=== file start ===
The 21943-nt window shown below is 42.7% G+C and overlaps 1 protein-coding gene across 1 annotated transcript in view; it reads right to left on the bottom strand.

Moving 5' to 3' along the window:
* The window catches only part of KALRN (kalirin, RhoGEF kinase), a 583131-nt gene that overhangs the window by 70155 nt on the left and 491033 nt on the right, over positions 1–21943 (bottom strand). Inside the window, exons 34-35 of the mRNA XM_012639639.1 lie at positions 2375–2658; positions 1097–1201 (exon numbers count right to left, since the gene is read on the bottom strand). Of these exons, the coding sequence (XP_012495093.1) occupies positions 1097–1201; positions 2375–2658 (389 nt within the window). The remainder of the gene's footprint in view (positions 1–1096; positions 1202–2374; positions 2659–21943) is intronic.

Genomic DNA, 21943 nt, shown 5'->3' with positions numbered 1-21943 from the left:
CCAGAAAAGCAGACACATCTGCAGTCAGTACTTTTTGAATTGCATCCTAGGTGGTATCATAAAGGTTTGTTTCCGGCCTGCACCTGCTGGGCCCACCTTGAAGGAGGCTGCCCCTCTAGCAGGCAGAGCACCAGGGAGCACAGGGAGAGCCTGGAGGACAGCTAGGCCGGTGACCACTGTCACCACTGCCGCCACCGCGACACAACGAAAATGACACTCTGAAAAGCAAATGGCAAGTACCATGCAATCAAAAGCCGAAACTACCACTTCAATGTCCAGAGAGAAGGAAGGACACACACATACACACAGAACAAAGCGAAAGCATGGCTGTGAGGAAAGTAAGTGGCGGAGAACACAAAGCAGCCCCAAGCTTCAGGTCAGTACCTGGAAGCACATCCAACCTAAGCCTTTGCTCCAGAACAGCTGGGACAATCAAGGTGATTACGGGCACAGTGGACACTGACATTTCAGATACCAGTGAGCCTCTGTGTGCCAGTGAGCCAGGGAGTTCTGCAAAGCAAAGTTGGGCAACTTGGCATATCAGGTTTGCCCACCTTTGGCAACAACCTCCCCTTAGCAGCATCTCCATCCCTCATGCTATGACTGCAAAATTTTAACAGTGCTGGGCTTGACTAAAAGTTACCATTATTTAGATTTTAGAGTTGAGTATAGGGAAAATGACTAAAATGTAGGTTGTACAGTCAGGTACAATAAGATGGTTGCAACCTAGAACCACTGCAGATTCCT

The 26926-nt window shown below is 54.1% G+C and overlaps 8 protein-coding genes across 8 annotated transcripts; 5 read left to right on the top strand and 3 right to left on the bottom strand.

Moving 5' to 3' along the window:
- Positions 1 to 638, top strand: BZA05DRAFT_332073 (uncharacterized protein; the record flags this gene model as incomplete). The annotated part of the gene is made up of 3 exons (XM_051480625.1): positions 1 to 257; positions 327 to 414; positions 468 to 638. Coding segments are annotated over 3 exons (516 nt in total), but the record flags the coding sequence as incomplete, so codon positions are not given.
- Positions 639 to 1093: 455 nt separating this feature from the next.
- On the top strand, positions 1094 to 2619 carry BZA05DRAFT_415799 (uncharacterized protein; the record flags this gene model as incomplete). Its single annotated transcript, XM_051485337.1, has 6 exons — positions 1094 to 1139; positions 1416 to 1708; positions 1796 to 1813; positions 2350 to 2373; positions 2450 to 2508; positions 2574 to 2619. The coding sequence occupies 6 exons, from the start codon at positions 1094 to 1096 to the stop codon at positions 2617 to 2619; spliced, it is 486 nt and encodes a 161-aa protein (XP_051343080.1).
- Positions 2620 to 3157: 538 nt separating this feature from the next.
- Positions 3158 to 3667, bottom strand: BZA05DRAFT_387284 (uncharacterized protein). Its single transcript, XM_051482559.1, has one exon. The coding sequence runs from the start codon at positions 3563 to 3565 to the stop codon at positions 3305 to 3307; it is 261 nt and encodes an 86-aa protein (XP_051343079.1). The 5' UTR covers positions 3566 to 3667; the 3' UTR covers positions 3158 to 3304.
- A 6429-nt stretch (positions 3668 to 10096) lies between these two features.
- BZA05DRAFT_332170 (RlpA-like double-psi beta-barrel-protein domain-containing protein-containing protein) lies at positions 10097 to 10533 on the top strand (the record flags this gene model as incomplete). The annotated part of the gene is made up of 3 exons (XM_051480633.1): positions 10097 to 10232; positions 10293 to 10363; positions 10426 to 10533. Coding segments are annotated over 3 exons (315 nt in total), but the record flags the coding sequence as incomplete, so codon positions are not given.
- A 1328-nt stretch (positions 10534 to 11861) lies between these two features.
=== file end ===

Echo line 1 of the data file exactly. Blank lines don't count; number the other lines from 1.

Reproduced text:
The 21943-nt window shown below is 42.7% G+C and overlaps 1 protein-coding gene across 1 annotated transcript in view; it reads right to left on the bottom strand.